This showed up on Daily Kos:
"MADRID (Reuters) - Outgoing Defense Secretary Donald Rumsfeld authorized the mistreatment of detainees at Abu Ghraib prison in Iraq, the prison's former U.S. commander said in an interview on Saturday."
This was hinted at back in '05 on Democracy Now, and the ACLU has known for some time that torture at Abu Ghraib/ Guantanamo Bay was approved at the highest levels and that there was a documented timeline of approvals. Of course, the Daily Kos crowd mostly debated the political situation with Rumsfeld's resignation.
But what this really does is, it reveals the fallacy behind the standard Armed Forces explanation for American torturers: "There are always a few rotten apples" in the Armed Forces. Anyone who has researched Stanley Milgram's experiments would know better. Of his experiments, in which experimental subjects were asked to torture their fellow human beings with electric shocks, Milgram says:
Before the experiments, I sought predictions about the outcome from various kinds of people -- psychiatrists, college sophomores, middle-class adults, graduate students and faculty in the behavioral sciences. With remarkable similarity, they predicted that virtually all the subjects would refuse to obey the experimenter. The psychiatrist, specifically, predicted that most subjects would not go beyond 150 volts, when the victim makes his first explicit demand to be freed. They expected that only 4 percent would reach 300 volts, and that only a pathological fringe of about one in a thousand would administer the highest shock on the board.The "rotten apples" excuse, then, tries to take advantage of our culture's endemic denial of our collective potential for malicious obedience. Stanley Milgram ripped the cover off of this denial -- and so, when we read of the head of Abu Ghraib claiming to have orders from Rumsfeld, we should think of Milgram and his experiments once again. "We couldn't be torturers," we tell ourselves. Bullcrap -- we could be torturers.
These predictions were unequivocally wrong. Of the forty subjects in the first experiment, twenty-five obeyed the orders of the experimenter to the end, punishing the victim until they reached the most potent shock available on the.generator. After 450 volts were administered three times, the experimenter called a halt to the session. Many obedient subjects then heaved sighs of relief, mopped their brows, rubbed their fingers over their eyes, or nervously fumbled cigarettes. Others displayed only minimal signs of tension from beginning to end.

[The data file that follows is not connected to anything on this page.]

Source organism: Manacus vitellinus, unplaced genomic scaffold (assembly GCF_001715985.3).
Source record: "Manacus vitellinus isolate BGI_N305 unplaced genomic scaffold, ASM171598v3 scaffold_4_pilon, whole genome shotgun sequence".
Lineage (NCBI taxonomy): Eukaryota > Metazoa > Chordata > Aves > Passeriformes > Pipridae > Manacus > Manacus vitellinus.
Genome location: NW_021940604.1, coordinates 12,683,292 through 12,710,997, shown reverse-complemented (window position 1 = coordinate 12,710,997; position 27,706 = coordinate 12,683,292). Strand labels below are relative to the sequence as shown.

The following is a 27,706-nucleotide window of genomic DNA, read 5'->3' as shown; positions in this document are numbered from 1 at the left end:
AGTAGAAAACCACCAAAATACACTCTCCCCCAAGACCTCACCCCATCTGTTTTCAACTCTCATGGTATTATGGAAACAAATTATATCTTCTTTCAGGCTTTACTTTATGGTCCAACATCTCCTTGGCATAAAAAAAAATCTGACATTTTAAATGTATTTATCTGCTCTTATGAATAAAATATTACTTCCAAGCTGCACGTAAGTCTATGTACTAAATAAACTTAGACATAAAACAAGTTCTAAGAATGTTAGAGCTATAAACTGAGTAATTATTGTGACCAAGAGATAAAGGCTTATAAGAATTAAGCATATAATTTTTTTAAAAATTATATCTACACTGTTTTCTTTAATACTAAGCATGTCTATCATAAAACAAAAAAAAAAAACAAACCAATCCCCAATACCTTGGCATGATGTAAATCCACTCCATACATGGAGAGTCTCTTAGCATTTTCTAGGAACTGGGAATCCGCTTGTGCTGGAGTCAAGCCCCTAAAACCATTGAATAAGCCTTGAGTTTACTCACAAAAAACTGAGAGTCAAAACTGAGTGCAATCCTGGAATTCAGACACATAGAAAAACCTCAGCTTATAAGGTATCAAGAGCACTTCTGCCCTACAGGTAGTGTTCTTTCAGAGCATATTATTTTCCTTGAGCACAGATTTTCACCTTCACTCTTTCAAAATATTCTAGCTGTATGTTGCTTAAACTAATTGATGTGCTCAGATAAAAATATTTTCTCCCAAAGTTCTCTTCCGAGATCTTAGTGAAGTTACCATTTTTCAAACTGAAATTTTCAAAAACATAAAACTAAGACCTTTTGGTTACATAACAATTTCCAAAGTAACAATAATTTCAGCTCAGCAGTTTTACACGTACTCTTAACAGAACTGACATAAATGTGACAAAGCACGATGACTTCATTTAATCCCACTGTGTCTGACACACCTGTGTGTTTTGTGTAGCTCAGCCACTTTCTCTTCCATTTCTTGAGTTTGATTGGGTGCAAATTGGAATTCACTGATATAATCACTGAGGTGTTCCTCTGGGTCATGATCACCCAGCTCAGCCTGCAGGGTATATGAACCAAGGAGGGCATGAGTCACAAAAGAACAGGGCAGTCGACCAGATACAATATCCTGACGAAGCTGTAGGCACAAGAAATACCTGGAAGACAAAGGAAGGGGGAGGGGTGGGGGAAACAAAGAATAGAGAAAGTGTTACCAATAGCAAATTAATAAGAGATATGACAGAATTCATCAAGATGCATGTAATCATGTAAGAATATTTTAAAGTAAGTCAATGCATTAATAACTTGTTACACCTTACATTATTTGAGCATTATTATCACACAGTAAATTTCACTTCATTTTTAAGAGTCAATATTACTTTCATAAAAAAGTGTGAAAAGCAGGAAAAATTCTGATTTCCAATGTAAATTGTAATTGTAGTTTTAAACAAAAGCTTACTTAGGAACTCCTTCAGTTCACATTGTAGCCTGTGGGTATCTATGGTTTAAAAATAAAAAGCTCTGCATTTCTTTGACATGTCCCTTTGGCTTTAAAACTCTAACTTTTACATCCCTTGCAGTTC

When the very first experiments were carried out, Yale undergraduates were used as subjects, and about 60 percent of them were fully obedient. A colleague of mine immediately dismissed these findings as having no relevance to "ordinary" people, asserting that Yale undergraduates are a highly aggressive, competitive bunch who step on each other's necks on the slightest provocation. He assured me that when "ordinary" people were tested, the results would be quite different. As we moved from the pilot studies to the regular experimental series, people drawn from every stratum of New Haven life came to be employed in the experiment professionals, white collar workers, unemployed persons, and industrial workers. The experimental outcome was the same as we had observed among the students.
Moreover, when the experiments were repeated in Princeton, Munich, Rome, South Africa, and Australia, the level of obedience was invariably somewhat higher than found in the investigation reported in this article. Thus one scientist in Munich found 85 percent of his subjects obedient.
It should be clear to teachers reading this blogpost that what will be needed to deal with the culture of "obedience to authority," as evidenced by Abu Ghraib and Guantanamo Bay, is a pedagogy of civil disobedience, in the spirit of Henry David Thoreau, Mohandas Gandhi, and Martin Luther King Jr.